Introduction

If humanity were to allow every cultivated ecosystem of the planet to lie fallow, each would quickly return to a state of nature close to that in which it existed 10,000 years ago. Wild flora and fauna far stronger than those existing today would overwhelm cultivated plants and domesticated animals. Nine-tenths of the human population would perish because, in this Garden of Eden, simple predation (hunting, fishing, gathering) would certainly not feed more than 500 million people. If such an “ecological disaster” were to occur, industry would be of little assistance, since it is not yet in a position to synthesize food for humanity on a large scale, and will not be able to do so quickly. There is no other way to feed 20 billion people or 5 billion people than to continue to cultivate the planet by increasing domestic plants and animals while controlling wild ones.

Marcel Mazoyer and Laurence Roudart[1]

 

Potato (solanum tuberosum) county Fürstenfeldbruck – © PBRights

The evolution of the human civilizations is linked to the development of agriculture. 10,000 years ago, in the Neolithic epoch, earliest systems of cultivation and animal breeding appeared as a result of a long evolutionary process. This evolutionary process was characterized by the development of sophisticated stone tools and knowledge about the natural resources, which made possible the adaptation of wild plants to cultivation. The adaptation process of wild plants was characterized by domestication: the most favored species were cultivated and its seeds replanted and selected aiming to maximizing positive traits in order to produce important effects, like pest resistance, drought tolerance (etc.). The process of domestication leaded to the origin of new species critical for human survival.[2]

With the discovery of the laws of inheritance by Gregor Mendel in the mid-1800s the process of improving crop production received its first scientific basis. Further advances in science lead to diverse new technologies to achieve targeted and desirable changes in the nature of plants, leading to new varieties.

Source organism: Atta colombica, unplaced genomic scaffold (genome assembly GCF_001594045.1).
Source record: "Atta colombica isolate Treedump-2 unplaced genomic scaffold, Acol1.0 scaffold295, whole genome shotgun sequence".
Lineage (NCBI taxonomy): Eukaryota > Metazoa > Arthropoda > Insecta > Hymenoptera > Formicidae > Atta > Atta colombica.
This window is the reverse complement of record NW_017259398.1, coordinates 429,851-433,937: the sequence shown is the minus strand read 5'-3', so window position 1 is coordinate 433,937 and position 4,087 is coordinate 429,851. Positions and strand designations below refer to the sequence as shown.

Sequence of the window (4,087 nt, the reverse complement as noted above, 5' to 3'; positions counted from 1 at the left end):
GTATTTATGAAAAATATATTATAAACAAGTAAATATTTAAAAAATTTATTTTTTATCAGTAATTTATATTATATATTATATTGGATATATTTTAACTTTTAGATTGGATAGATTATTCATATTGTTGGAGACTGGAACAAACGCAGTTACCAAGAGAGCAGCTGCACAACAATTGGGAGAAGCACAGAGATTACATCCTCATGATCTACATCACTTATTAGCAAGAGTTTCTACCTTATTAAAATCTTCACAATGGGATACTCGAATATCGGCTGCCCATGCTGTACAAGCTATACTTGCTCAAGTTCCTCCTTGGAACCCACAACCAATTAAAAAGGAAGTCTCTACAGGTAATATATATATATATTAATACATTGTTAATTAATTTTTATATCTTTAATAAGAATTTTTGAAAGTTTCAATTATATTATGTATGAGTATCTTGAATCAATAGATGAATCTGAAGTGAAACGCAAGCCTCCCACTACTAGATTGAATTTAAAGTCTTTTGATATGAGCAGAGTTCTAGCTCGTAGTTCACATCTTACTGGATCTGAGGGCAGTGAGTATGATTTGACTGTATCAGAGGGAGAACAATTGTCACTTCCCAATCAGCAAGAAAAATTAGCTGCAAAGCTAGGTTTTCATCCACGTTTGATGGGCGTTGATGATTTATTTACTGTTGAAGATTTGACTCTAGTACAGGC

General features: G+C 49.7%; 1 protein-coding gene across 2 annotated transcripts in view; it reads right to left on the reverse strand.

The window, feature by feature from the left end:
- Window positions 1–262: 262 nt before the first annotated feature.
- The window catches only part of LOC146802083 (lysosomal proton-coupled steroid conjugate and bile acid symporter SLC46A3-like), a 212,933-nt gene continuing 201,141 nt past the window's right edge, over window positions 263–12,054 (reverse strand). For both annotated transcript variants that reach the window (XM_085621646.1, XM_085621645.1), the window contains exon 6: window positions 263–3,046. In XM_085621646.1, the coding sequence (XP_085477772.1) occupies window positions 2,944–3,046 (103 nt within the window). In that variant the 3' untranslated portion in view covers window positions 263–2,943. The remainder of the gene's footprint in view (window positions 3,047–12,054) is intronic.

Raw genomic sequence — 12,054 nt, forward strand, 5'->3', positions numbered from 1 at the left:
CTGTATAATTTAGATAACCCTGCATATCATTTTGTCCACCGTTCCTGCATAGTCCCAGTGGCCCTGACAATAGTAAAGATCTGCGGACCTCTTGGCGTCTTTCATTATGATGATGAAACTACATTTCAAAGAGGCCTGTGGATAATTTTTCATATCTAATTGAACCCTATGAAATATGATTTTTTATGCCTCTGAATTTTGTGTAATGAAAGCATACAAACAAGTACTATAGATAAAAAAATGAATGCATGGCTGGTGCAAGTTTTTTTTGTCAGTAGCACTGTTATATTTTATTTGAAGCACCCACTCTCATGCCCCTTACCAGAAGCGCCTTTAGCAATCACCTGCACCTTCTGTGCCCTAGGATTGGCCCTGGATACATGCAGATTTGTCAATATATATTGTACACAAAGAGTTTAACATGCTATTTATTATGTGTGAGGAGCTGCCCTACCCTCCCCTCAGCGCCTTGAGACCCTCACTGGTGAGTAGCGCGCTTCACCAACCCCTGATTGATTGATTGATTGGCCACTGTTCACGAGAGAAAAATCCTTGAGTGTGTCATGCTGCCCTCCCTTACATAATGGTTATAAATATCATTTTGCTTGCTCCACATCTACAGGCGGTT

Considering the crucial importance of increasing domestic plants while controlling wild ones – as MAZOUIER and ROUDART state in the quote above – the development of new varieties is socially desirable. However, the process of breeding new varieties depends on investment of time and economic resources. Within this context the Plant Breeder´s Rights system is an instrument that by delivering protection (exclusivity) aims to stimulate breeders to invest in the development of new varieties.

Such kind of instrument, which must reconcile different interests, is a complex one. The aim of the present handbook is to deal with this complexity by providing the reader with a practical and critical insight in the structure of the Plant Breeder´s Rights system.


[1] MAZOYER, Marcels and ROUDART, Laurence. A History of World Agriculture – From the Neolithic Age to the Current Crisis. Earthscan 2006, S.19

[2] See MAZOIER/ROUDART, op.cit. See also DUVICK, Donald. Breeding of Plants, in Encyclopedia of Biodiversity, Elsevier 2007.

 


About this handbook

I. Object of Protection – 1) What are protectable plant varieties under the UPOV Convention


Published on May 15, 2021